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My First TRX Class

 

Every Monday I go to the same workout class. Every Monday I know what to expect when I set up my mat for Sculpt class. We will do work with resistance band, mix in some cardio, squat like there’s no tomorrow, and work our core at the end. This past Monday was a different story I was not prepared for.

 

I had set up my mat, gotten my gliding disks, snagged my favorite spot, grabbed some dumbbells, and went for the medium resistance band. Everything was normal: same crowd and same amount of people. That is, until the instructor walked in and twisted everything around. The class has changed, yes in the span of one week, to be a dual class of Sculpt and TRX. Rest in peace to my muscles.

 

 

For those of you who are not familiar with TRX, it is resistance training based solely from bodyweight. The man who invented it was in the U.S. armed forces and, because of that, had to travel a lot. Working out became hard for him equipment–wise, so he did what any average Joe would do—took a parachute and created a band with two handles that could be easily transported and wrapped around anything. The beauty is that you use your own weight as the workout, no other equipment needed.  The downside—it is incredibly difficult, think push-ups on steroids. At least that’s what I thought when I looked at the Pinterest pictures.

 

 

As we began the workout we did one traditional sculpt move, one TRX move, and an ab workout. Some of the TRX moves included: one legged squatting, body weight bicep curls, body weight triceps dips and a type of reverse pushup where you have to lean back and pull your body up. Extreme TRX practitioners sometimes put their feet in the bands hanging and do some absurdly hard exercise, but this was a beginner’s class so we managed to stay fairly basic.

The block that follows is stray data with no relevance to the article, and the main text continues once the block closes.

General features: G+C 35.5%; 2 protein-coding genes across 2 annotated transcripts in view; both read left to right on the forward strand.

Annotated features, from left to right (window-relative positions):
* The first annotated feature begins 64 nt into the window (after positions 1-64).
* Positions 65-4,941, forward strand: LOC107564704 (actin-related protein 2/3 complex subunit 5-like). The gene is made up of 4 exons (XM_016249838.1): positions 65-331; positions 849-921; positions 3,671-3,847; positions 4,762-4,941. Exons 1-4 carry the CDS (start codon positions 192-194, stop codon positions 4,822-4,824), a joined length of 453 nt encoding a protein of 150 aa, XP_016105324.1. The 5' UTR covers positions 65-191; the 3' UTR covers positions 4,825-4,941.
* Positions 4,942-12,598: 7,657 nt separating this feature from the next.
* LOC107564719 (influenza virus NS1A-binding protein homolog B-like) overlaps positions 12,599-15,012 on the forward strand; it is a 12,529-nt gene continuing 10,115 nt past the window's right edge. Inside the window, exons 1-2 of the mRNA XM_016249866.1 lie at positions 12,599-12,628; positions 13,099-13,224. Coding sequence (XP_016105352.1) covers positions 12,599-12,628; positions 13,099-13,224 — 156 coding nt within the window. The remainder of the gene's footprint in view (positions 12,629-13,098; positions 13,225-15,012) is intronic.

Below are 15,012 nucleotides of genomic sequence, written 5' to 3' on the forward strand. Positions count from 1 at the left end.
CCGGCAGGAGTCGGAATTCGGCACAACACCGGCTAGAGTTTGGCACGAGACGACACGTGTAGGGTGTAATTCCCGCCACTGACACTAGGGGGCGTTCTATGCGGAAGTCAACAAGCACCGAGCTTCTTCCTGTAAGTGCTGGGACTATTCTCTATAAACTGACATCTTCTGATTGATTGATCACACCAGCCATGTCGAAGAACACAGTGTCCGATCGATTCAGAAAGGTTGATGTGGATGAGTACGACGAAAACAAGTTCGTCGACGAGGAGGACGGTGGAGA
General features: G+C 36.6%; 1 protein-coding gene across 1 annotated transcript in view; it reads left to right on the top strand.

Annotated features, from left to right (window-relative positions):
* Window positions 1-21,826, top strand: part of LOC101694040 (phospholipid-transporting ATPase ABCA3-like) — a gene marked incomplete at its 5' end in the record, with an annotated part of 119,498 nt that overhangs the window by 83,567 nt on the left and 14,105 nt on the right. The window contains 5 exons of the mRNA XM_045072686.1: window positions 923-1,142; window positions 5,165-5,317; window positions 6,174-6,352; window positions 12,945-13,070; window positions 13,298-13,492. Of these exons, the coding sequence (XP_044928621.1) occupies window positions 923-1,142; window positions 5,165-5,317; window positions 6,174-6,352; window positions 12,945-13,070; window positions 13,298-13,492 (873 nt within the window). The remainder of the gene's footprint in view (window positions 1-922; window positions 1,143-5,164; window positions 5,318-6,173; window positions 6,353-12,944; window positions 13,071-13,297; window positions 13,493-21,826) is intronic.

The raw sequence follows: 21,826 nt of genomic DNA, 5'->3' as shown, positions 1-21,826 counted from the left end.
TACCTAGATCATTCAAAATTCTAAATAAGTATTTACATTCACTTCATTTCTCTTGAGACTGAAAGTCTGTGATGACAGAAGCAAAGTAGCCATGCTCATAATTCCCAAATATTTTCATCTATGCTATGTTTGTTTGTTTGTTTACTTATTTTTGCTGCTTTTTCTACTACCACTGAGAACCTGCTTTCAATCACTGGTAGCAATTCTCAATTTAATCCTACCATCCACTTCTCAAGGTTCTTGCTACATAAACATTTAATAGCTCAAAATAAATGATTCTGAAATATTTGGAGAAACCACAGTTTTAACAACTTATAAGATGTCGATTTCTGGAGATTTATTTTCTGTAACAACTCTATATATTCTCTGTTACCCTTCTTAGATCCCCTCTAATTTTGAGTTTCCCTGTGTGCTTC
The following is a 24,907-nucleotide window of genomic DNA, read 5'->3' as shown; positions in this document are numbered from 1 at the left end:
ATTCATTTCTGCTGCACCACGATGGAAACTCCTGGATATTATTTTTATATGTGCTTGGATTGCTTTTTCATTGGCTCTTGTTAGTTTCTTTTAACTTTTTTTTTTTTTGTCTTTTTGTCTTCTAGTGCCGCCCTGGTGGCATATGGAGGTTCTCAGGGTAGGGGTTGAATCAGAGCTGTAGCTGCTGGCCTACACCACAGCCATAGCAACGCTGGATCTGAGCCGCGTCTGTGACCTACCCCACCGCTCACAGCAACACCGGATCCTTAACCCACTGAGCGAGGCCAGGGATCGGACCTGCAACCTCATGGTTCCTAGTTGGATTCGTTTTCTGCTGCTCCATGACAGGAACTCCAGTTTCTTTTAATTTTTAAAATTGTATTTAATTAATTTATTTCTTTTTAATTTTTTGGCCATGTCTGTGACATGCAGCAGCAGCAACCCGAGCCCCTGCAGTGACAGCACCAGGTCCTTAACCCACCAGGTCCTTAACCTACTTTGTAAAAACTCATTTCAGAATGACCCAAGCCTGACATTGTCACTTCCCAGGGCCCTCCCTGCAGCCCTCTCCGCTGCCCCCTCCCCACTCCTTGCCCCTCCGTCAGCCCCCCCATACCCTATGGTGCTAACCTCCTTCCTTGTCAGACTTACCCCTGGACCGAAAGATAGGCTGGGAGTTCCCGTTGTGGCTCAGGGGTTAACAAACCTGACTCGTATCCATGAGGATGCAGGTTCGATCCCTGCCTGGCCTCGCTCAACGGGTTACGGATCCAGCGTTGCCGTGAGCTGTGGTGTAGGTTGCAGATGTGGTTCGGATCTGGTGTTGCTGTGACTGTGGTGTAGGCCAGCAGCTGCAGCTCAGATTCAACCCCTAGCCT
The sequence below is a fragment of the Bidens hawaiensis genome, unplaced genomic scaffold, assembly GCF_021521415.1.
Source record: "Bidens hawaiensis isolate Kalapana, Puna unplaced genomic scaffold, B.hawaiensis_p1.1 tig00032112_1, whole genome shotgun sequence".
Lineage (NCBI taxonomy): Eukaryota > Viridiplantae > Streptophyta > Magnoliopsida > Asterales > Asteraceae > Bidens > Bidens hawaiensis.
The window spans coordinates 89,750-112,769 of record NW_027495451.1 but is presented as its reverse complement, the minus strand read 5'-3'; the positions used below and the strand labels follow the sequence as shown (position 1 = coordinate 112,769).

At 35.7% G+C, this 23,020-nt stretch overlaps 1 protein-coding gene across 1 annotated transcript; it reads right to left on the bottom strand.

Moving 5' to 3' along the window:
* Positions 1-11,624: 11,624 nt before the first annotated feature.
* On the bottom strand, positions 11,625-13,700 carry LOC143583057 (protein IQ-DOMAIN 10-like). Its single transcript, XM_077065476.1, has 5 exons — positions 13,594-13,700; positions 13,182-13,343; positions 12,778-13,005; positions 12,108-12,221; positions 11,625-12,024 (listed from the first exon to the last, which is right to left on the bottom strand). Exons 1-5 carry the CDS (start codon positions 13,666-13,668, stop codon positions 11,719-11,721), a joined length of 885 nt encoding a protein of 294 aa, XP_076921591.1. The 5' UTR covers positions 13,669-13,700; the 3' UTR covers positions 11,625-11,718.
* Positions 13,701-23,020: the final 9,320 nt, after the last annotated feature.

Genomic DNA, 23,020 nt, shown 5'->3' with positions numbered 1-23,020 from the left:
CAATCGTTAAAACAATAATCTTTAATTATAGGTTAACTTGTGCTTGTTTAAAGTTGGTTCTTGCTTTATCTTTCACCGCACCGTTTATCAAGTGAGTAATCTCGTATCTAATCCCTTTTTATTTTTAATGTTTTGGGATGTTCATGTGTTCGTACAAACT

I found that in the end, the idea of TRX was more intimidating than it was difficult. It wasn’t that the workout was impossible – in fact it was very manageable once you got the coordination down. The hardest part was getting past the stigma surrounding workouts such as TRX and cross fit. They have a reputation of being for the elite, the people who work out so much their muscles have muscles. But in reality, you can simplify any workout. You just have to put the effort into finding the right classes for your needs.

 

I’m probably still going to be sore tomorrow from that workout, but I say that as a positive thing.  I not only got over my fear of not fitting into the TRX community, but I challenged myself and saw what my body and mind were capable of, and I can’t wait to go back. 

 

Sophomore studying Communication Studies and Sociology at Boston University. When not frolicking around campus she can be found at Yogawroks or a cute coffee shop around Boston with her camera (except on Thursday nights which are dedicated to Shonda Rhimes.)
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